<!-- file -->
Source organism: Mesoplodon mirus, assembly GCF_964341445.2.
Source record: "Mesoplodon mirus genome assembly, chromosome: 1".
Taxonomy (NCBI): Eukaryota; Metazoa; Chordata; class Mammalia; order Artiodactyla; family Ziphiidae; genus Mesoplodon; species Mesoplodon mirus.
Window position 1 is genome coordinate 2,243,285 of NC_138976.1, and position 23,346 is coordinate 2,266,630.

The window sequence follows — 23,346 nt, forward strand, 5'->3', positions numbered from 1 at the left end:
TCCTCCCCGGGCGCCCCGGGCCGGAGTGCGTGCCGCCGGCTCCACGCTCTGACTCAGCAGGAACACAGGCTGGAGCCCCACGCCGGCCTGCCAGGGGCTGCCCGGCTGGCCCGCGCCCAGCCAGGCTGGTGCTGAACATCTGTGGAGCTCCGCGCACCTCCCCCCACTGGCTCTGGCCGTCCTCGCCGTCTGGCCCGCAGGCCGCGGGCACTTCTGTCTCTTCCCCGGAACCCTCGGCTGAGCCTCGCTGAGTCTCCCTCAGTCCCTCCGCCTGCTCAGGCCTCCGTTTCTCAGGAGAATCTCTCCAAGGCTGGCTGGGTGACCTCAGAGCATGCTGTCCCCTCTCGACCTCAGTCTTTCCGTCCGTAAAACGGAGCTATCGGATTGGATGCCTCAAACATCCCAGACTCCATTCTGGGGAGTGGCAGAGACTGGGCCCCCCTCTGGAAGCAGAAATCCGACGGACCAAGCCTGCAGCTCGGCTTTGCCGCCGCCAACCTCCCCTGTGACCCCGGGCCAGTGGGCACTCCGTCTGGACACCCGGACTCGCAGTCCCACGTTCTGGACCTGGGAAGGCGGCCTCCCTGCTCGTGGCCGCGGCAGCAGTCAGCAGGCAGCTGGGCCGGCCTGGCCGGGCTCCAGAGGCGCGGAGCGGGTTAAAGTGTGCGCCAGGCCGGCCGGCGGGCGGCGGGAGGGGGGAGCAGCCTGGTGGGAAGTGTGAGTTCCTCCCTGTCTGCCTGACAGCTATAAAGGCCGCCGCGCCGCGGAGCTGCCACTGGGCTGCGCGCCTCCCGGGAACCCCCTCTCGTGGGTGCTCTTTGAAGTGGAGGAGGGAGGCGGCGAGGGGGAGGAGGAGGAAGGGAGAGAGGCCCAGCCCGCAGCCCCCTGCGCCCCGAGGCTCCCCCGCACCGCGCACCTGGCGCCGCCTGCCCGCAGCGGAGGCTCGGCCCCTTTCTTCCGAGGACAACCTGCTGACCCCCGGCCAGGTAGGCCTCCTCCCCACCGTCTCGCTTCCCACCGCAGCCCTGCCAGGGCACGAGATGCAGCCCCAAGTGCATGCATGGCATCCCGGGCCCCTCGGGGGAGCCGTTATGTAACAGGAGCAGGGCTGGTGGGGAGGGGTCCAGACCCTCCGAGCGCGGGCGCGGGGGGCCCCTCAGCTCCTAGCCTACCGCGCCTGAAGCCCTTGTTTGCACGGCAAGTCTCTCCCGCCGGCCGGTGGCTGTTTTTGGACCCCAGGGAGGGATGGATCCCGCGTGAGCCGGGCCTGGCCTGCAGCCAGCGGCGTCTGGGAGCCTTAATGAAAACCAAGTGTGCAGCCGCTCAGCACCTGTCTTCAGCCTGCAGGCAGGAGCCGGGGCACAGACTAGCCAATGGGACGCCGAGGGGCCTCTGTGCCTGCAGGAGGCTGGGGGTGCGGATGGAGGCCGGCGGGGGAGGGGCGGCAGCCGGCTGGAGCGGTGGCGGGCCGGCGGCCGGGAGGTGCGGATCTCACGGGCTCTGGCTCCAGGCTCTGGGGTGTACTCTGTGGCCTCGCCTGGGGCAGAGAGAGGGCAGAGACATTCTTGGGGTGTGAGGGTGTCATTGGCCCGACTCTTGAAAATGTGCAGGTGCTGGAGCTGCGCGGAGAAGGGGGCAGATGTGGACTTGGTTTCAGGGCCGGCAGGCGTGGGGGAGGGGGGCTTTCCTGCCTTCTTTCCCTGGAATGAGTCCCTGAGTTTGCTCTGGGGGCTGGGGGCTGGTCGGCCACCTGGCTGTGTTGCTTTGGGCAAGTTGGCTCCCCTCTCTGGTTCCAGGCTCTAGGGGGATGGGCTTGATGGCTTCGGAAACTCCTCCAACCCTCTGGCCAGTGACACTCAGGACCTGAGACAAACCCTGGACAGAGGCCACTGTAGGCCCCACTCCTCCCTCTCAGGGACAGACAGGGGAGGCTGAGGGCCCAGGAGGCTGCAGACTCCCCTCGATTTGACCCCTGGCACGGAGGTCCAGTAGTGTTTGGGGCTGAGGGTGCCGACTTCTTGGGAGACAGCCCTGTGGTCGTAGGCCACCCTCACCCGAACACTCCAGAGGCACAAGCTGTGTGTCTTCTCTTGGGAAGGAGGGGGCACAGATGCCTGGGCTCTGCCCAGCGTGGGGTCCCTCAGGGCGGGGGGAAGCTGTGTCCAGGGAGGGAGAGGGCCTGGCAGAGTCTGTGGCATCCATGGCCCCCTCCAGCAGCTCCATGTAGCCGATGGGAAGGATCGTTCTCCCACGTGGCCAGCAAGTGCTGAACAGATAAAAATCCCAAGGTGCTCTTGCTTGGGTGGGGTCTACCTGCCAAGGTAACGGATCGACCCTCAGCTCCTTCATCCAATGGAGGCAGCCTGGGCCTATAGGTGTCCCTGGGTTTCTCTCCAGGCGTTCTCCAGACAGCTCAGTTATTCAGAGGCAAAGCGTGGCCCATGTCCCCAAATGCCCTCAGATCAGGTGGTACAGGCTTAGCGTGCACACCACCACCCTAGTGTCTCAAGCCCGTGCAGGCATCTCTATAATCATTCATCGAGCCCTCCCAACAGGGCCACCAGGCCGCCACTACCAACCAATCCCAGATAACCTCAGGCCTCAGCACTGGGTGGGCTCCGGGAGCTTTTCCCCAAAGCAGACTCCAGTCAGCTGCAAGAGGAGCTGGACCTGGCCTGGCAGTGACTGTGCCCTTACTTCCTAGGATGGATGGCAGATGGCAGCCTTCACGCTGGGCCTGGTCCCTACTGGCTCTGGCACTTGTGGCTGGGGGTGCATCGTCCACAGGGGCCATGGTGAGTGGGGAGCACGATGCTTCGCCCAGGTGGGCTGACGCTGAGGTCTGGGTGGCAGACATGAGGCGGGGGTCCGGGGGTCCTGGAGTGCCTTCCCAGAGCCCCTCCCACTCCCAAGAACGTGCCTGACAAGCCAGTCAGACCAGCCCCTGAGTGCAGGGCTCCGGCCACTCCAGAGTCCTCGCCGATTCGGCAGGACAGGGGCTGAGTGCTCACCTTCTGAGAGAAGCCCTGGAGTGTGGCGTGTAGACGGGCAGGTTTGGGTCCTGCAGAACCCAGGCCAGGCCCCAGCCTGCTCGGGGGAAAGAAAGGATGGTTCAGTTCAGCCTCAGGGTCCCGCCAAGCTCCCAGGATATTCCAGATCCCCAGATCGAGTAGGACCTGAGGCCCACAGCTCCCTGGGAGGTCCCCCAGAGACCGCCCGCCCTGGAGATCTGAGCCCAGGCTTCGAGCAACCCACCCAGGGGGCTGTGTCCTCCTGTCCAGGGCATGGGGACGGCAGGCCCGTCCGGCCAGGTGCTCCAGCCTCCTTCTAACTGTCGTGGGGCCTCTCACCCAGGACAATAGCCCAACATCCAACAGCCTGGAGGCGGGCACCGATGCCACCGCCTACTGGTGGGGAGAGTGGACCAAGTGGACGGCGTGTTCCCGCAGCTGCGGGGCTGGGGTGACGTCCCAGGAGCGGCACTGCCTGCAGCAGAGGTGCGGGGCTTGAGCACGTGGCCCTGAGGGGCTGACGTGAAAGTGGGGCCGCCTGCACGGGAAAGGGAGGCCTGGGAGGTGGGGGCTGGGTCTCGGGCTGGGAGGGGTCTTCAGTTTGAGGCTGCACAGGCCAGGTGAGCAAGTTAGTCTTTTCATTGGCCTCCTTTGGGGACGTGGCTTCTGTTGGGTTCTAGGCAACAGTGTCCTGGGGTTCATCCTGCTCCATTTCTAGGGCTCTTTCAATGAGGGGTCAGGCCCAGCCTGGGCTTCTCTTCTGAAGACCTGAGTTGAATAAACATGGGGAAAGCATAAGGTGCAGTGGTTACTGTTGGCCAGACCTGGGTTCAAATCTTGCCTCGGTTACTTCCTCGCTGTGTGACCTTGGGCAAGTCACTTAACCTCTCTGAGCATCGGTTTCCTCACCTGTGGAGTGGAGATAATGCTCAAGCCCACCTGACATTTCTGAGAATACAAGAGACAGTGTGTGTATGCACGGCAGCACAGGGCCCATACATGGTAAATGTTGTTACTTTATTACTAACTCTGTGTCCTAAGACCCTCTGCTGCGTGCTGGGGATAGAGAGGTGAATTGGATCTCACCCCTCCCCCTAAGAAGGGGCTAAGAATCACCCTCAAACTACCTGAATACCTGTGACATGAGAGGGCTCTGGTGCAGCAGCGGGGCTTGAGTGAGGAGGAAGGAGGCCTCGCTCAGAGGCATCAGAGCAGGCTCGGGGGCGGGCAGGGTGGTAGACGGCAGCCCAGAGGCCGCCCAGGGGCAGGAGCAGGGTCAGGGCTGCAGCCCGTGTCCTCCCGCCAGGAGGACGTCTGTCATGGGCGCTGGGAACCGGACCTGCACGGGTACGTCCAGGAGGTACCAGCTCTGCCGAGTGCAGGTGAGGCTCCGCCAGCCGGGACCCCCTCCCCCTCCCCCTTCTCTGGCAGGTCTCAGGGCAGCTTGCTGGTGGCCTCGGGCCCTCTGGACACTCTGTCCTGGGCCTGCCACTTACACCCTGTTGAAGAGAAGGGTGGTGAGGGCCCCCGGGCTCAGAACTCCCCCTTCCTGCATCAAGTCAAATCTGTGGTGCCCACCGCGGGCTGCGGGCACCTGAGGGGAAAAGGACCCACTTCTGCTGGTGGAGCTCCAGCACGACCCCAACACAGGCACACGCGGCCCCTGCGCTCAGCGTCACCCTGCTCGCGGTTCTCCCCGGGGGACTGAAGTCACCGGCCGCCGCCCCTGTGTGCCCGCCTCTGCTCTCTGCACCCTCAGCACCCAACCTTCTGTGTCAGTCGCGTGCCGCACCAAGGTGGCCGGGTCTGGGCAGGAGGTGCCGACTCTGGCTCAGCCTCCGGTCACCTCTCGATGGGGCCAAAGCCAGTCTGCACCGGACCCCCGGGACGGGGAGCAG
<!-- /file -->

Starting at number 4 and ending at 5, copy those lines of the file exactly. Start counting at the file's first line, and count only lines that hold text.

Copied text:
Window position 1 is genome coordinate 2,243,285 of NC_138976.1, and position 23,346 is coordinate 2,266,630.

The window sequence follows — 23,346 nt, forward strand, 5'->3', positions numbered from 1 at the left end: